pick 61040bb Commit C
pick d0b23ea Commit D
pick 08a7ba9 Commit E
​
# Rebase 130dc64..08a7ba9 onto 130dc64 (4 commands)
#
# Commands:
# p, pick <commit> = use commit
# r, reword <commit> = use commit, but edit the commit message
# e, edit <commit> = use commit, but stop for amending
# s, squash <commit> = use commit, but meld into previous commit
# f, fixup <commit> = like "squash", but discard this commit's log message
# x, exec <command> = run command (the rest of the line) using shell
# b, break = stop here (continue rebase later with 'git rebase --continue')
# d, drop <commit> = remove commit
# l, label <label> = label current HEAD with a name
# t, reset <label> = reset HEAD to a label
# m, merge [-C <commit> | -c <commit>] <label> [# <oneline>]
# .       create a merge commit using the original merge commit's
# .       message (or the oneline, if no original merge commit was
# .       specified). Use -c <commit> to reword the commit message.
#
# These lines can be re-ordered; they are executed from top to bottom.
#
# If you remove a line here THAT COMMIT WILL BE LOST.
#
# However, if you remove everything, the rebase will be aborted.

We need to replace pick with drop for commits B and D.

drop fac83f2 Commit B
pick 61040bb Commit C
drop d0b23ea Commit D
pick 08a7ba9 Commit E

Save and close the editor. Commits B and D are deleted from our version history.

A -- C -- E <- feature <- HEAD

Undoing the Effects of a Specific Commits

The Git Rebase command alters the history of our project. If we try to push a modified history to the remote repository, Git will block that push. We can force push the changes(Git Push -f), but it is not recommended.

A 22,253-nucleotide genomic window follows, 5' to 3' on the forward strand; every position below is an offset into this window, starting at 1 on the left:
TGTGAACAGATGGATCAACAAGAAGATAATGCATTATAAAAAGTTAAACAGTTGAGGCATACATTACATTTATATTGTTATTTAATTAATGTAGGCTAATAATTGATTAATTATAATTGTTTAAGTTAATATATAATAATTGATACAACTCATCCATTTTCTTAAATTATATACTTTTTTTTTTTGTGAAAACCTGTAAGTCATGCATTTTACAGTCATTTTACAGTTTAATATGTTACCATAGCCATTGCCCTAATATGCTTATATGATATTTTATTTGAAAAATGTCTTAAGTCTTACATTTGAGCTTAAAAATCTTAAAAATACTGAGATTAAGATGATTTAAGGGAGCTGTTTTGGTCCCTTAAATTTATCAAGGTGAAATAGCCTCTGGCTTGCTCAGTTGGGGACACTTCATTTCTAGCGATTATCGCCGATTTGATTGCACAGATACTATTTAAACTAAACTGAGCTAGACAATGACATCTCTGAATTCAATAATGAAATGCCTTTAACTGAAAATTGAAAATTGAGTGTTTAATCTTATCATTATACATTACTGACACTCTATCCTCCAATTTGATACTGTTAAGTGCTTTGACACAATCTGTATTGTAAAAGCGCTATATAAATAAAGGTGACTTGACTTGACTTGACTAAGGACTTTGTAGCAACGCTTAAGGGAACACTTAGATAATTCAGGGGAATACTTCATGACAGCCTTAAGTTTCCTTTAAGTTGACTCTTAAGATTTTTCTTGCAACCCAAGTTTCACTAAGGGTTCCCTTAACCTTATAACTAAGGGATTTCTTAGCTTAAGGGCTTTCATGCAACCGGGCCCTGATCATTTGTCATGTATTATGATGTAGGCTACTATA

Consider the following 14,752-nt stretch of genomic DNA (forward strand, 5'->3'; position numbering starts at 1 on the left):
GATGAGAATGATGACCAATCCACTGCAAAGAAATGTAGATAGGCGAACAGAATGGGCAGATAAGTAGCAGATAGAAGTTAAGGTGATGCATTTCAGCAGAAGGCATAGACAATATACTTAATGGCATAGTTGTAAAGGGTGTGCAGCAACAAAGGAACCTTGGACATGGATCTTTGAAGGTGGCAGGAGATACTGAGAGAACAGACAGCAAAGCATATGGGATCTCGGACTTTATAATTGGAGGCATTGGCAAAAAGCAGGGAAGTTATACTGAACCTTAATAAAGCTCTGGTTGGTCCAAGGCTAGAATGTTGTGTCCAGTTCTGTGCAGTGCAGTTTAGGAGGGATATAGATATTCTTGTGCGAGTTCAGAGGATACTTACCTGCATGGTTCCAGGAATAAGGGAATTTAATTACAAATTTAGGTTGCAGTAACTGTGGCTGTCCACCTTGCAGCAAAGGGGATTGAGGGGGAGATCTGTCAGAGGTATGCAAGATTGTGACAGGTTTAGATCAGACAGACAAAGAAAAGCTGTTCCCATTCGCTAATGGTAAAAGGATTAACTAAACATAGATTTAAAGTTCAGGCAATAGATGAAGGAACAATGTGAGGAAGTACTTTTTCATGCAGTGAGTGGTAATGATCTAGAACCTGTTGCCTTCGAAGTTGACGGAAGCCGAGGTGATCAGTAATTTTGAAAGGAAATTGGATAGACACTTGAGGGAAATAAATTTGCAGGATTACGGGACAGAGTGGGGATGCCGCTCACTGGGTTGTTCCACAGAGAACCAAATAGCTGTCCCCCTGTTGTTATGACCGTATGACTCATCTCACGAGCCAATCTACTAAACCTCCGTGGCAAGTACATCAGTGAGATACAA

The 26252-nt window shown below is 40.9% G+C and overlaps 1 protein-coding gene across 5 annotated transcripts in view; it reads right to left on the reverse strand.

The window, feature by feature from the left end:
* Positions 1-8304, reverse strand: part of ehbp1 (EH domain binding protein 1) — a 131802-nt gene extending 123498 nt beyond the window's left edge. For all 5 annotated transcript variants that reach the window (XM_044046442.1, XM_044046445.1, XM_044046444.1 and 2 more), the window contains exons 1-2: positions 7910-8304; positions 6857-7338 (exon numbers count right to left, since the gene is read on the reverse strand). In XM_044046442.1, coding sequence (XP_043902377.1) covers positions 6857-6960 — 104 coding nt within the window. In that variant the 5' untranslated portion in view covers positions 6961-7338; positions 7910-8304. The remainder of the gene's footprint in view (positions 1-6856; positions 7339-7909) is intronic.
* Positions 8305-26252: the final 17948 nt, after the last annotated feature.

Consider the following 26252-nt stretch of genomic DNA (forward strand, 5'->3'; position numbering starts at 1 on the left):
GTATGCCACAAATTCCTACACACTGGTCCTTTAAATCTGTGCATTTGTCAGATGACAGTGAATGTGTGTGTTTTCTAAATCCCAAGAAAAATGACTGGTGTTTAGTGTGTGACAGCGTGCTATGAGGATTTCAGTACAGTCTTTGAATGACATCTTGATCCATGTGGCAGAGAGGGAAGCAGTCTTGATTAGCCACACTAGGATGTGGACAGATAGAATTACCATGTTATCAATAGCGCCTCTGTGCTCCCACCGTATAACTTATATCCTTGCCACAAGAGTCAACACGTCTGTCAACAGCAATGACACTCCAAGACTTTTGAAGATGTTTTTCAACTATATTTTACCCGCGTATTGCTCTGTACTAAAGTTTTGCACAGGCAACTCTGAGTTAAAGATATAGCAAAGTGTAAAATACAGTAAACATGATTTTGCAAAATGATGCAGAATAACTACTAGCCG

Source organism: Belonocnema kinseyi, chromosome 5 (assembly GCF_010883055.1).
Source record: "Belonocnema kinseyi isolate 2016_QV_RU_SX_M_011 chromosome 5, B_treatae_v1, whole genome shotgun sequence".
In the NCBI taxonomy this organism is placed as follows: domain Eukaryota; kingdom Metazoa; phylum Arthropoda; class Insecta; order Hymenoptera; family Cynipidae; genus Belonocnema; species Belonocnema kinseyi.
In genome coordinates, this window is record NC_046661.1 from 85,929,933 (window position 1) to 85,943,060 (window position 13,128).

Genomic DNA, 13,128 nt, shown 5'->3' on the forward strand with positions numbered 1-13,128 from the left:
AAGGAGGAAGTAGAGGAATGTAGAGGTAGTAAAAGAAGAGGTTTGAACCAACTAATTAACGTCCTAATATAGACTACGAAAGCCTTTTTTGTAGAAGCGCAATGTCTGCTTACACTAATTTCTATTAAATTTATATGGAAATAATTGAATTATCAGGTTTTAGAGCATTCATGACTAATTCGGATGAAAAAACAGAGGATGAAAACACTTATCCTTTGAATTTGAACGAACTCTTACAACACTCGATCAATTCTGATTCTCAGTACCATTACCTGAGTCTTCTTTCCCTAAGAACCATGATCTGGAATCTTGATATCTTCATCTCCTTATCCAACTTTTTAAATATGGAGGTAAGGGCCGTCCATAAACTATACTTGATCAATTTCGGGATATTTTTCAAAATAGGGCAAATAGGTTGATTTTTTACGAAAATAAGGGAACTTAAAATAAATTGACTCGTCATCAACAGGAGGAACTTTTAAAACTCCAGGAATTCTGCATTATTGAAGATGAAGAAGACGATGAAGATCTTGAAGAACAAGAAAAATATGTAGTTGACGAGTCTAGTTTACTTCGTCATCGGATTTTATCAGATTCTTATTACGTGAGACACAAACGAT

The Git Revert command will undo the effects of a commit without changing the project history. It adds a new commit that contains the inverse of the changes of the specified commit. The "bad commit" will still exist in the version history, but its changes will be undone. Git Revert is a safe way to undo changes, and we can easily push the changes to the remote.

git revert <hash-of-the-commit-to-revert>

Example

Consider a feature branch with five commits. We want to delete(or undo the effects of) commit C.

A -- B -- C -- D -- E <- feature <- HEAD

We need to pass the hash of the commit that we want to revert. In our case, it would be the hash of commit C.

git revert <hash-of-commit-C>

The above command will open our configured text editor and we can enter the message for the new reverted commit.

The above command adds a new commit(commit C') to the feature branch. This new commit will have the inverse of the changes of commit C and will be its exact opposite.

A -- B -- C -- D -- E -- C' <- feature <- HEAD

Conclusion

Commits help us to store different changes in our repository. There are multiple ways to delete a commit in Git. If we want to remove the most recent commits, the git reset command is the best option. However, if the commit occurs somewhere in the middle of our version history, we can use the git rebase command.

Note that rebasing rewrites the history of our project. If we are working with other collaborators and want to push changes to the remote, then it is better to use the git revert command. It will undo the effects of the specified commit in a forward-moving fashion without affecting the history of our repository.